Pro-life feminist television actress Patricia Heaton has spoken out against the United States Supreme Court's decision to strike down a Texas law that required abortion clinics to operate under similar medical safety standards required of other surgical medical facilities.
As previously reported, America's highest court ruled Monday in Whole Woman's Health v. Hellerstedt that two key components of Texas House Bill 2, which required abortionists to have admitting privileges to nearby hospitals and abortion clinics to uphold surgical center medical safety standards, violated the U.S. Constitution because it hindered women's access to abortion.
The decision is seen by many pro-life activists as an indication that the Supreme Court won't allow states to "pass reasonable safety standards to regulate abortion facilities" and that the Supreme Court is giving the abortion industry a "free pass" when it comes to ensuring a standard level of care that women can expect when having an abortion.
The 58-year-old Heaton, who has starred in sitcoms like "Everybody Loves Raymond" and "The Middle," and is an honorary chair of the organization Feminists for Life, has spoken out in the past against abortion, euthanasia, the death penalty and other life issues.
On Tuesday, Heaton took to Twitter to voice her opposition to the Supreme Court's 5-3 decision in favor of the petitioners. In Heaton's tweet, she referenced a quote by the third president of the United States and one of the nation's Founding Fathers, Thomas Jefferson.
"Hey SCOTUS: 'The care of human life & happiness, and not their destruction, is the first & only object of good government,'" Heaton wrote.
Additionally, Heaton tweeted links to two op-eds criticizing the Supreme Court's decision that were written by fellow pro-life feminists Kira Davis and Kristen Hatten.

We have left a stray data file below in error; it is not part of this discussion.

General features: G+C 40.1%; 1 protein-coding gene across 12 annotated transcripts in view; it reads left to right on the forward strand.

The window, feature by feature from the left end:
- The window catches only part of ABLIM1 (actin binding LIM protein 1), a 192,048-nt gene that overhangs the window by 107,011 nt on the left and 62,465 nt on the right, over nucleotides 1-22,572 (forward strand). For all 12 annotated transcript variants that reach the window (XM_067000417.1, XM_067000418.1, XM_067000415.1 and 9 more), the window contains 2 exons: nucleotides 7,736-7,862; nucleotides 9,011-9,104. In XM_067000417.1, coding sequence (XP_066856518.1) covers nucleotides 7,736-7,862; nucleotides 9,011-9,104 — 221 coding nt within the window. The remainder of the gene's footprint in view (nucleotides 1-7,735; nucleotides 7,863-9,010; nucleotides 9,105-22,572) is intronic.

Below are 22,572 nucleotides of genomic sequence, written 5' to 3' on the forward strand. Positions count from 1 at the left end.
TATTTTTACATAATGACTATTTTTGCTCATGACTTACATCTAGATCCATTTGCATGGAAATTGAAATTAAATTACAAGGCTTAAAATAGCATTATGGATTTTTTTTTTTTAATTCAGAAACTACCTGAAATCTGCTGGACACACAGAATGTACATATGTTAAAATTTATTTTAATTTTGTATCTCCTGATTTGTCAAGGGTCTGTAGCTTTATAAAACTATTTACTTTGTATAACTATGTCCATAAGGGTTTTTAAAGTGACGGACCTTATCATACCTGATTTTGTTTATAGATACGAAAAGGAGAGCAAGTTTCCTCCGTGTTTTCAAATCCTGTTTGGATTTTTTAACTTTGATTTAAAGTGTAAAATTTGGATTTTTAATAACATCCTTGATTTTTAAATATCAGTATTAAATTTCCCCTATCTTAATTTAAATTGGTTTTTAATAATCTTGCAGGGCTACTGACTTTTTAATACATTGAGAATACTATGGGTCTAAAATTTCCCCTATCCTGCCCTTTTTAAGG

In an op-ed published on Same Page Nation, Davis wrote that the abortion clinic safety requirements pushed in Texas HB 2 seem like a "no-brainer."
"Why would it be so terrible to require a clinic that claims to provide 'women's healthcare' to maintain a high standard in safety and medical accountability?" Davis asks. "SCOTUS says that requiring abortion clinics to raise their safety standards would limit access to abortion because some clinics might have to shut down if they are unable to afford the improvements. They're not wrong, but isn't that the whole point? If you can't do it right, should you really be doing it in the first place?"
"To say that a woman has a constitutional right to end her pregnancy but not the right receive safe and quality healthcare in a WOMEN'S HEALTHCARE CLINIC is so incredibly mind-boggling it reaches 'Why is Benedict Cumberbatch a sex symbol' levels of perplexity," Davis continued.
Hatten, in a piece published by The Dallas Morning News, wrote that the opposition to HB 2 shows that "abortion advocates care more about protecting the abortion industry than protecting women."
"This decision proves what pro-life feminists have been saying for years: the pro-choice position is misogyny in action. Striking down this law will harm women," Hatten wrote. "As a pro-life feminist, I not only believe that women deserve equal human rights, but that women are strong and capable. The abortion industry tells women they can't make anything of their lives without abortion. That is the opposite of empowerment."
In an interview with TheBlaze in 2014, Heaton, a mother of four, explained why she is against abortion.
"It just bothers me so much. It's almost a natural, it's almost a reflex now," Heaton said. "Once you have kids and you know what it feels like to be pregnant and you know what it feels like to have that person growing inside of you, and the beauty of it, it's just not a holistic thing to do."